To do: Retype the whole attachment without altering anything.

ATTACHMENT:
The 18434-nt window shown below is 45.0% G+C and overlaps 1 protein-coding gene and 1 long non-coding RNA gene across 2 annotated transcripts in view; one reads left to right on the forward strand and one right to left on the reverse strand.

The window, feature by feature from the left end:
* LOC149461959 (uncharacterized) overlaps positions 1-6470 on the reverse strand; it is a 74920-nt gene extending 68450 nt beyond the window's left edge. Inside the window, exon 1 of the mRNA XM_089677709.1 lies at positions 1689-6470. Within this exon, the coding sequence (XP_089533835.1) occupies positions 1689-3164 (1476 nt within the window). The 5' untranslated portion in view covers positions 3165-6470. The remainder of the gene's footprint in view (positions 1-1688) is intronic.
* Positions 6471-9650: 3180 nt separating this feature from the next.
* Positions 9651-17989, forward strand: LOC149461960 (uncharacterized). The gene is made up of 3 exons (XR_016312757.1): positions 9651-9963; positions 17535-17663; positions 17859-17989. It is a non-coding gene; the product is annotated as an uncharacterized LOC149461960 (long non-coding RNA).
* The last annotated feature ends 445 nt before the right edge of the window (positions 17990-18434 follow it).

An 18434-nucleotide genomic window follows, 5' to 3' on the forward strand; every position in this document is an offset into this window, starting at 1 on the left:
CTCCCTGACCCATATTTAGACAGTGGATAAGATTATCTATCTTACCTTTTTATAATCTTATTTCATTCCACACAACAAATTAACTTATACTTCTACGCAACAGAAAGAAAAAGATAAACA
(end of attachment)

The 18434-nt window shown below is 45.0% G+C and overlaps 1 protein-coding gene and 1 long non-coding RNA gene across 2 annotated transcripts in view; one reads left to right on the forward strand and one right to left on the reverse strand.

The window, feature by feature from the left end:
* LOC149461959 (uncharacterized) overlaps positions 1-6470 on the reverse strand; it is a 74920-nt gene extending 68450 nt beyond the window's left edge. Inside the window, exon 1 of the mRNA XM_089677709.1 lies at positions 1689-6470. Within this exon, the coding sequence (XP_089533835.1) occupies positions 1689-3164 (1476 nt within the window). The 5' untranslated portion in view covers positions 3165-6470. The remainder of the gene's footprint in view (positions 1-1688) is intronic.
* Positions 6471-9650: 3180 nt separating this feature from the next.
* Positions 9651-17989, forward strand: LOC149461960 (uncharacterized). The gene is made up of 3 exons (XR_016312757.1): positions 9651-9963; positions 17535-17663; positions 17859-17989. It is a non-coding gene; the product is annotated as an uncharacterized LOC149461960 (long non-coding RNA).
* The last annotated feature ends 445 nt before the right edge of the window (positions 17990-18434 follow it).

An 18434-nucleotide genomic window follows, 5' to 3' on the forward strand; every position in this document is an offset into this window, starting at 1 on the left:
CTCCCTGACCCATATTTAGACAGTGGATAAGATTATCTATCTTACCTTTTTATAATCTTATTTCATTCCACACAACAAATTAACTTATACTTCTACGCAACAGAAAGAAAAAGATAAACA